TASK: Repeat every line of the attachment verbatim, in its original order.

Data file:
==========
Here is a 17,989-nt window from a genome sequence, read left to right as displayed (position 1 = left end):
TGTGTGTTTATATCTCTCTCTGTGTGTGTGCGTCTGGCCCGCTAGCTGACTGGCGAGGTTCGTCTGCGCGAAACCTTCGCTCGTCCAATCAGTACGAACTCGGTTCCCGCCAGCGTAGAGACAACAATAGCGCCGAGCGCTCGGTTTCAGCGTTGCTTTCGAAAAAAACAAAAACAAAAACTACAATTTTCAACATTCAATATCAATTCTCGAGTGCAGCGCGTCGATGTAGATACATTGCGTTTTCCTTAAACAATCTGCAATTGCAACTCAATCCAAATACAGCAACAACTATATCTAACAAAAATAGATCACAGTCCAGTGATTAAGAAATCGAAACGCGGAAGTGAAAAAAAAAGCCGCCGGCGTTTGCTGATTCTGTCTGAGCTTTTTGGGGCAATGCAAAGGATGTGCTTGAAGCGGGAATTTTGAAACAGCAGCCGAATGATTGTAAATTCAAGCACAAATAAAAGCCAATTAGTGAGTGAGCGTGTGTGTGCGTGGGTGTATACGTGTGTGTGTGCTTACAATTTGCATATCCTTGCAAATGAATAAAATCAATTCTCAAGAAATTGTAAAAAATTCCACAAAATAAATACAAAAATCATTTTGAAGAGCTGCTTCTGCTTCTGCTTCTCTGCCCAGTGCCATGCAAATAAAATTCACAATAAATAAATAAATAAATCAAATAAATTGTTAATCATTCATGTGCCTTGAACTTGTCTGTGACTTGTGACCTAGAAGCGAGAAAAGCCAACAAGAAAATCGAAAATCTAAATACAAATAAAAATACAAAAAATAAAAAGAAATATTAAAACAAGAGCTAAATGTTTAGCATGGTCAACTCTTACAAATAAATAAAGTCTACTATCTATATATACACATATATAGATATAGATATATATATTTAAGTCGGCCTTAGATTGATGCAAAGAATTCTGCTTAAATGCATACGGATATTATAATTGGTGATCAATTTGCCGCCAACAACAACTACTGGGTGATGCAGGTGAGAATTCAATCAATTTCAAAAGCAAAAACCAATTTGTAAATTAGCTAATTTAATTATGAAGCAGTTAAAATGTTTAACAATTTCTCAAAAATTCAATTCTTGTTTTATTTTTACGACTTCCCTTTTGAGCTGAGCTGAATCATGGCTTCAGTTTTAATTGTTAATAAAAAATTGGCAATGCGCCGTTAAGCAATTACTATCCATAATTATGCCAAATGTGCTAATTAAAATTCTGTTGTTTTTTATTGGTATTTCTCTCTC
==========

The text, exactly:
Here is a 17,989-nt window from a genome sequence, read left to right as displayed (position 1 = left end):
TGTGTGTTTATATCTCTCTCTGTGTGTGTGCGTCTGGCCCGCTAGCTGACTGGCGAGGTTCGTCTGCGCGAAACCTTCGCTCGTCCAATCAGTACGAACTCGGTTCCCGCCAGCGTAGAGACAACAATAGCGCCGAGCGCTCGGTTTCAGCGTTGCTTTCGAAAAAAACAAAAACAAAAACTACAATTTTCAACATTCAATATCAATTCTCGAGTGCAGCGCGTCGATGTAGATACATTGCGTTTTCCTTAAACAATCTGCAATTGCAACTCAATCCAAATACAGCAACAACTATATCTAACAAAAATAGATCACAGTCCAGTGATTAAGAAATCGAAACGCGGAAGTGAAAAAAAAAGCCGCCGGCGTTTGCTGATTCTGTCTGAGCTTTTTGGGGCAATGCAAAGGATGTGCTTGAAGCGGGAATTTTGAAACAGCAGCCGAATGATTGTAAATTCAAGCACAAATAAAAGCCAATTAGTGAGTGAGCGTGTGTGTGCGTGGGTGTATACGTGTGTGTGTGCTTACAATTTGCATATCCTTGCAAATGAATAAAATCAATTCTCAAGAAATTGTAAAAAATTCCACAAAATAAATACAAAAATCATTTTGAAGAGCTGCTTCTGCTTCTGCTTCTCTGCCCAGTGCCATGCAAATAAAATTCACAATAAATAAATAAATAAATCAAATAAATTGTTAATCATTCATGTGCCTTGAACTTGTCTGTGACTTGTGACCTAGAAGCGAGAAAAGCCAACAAGAAAATCGAAAATCTAAATACAAATAAAAATACAAAAAATAAAAAGAAATATTAAAACAAGAGCTAAATGTTTAGCATGGTCAACTCTTACAAATAAATAAAGTCTACTATCTATATATACACATATATAGATATAGATATATATATTTAAGTCGGCCTTAGATTGATGCAAAGAATTCTGCTTAAATGCATACGGATATTATAATTGGTGATCAATTTGCCGCCAACAACAACTACTGGGTGATGCAGGTGAGAATTCAATCAATTTCAAAAGCAAAAACCAATTTGTAAATTAGCTAATTTAATTATGAAGCAGTTAAAATGTTTAACAATTTCTCAAAAATTCAATTCTTGTTTTATTTTTACGACTTCCCTTTTGAGCTGAGCTGAATCATGGCTTCAGTTTTAATTGTTAATAAAAAATTGGCAATGCGCCGTTAAGCAATTACTATCCATAATTATGCCAAATGTGCTAATTAAAATTCTGTTGTTTTTTATTGGTATTTCTCTCTC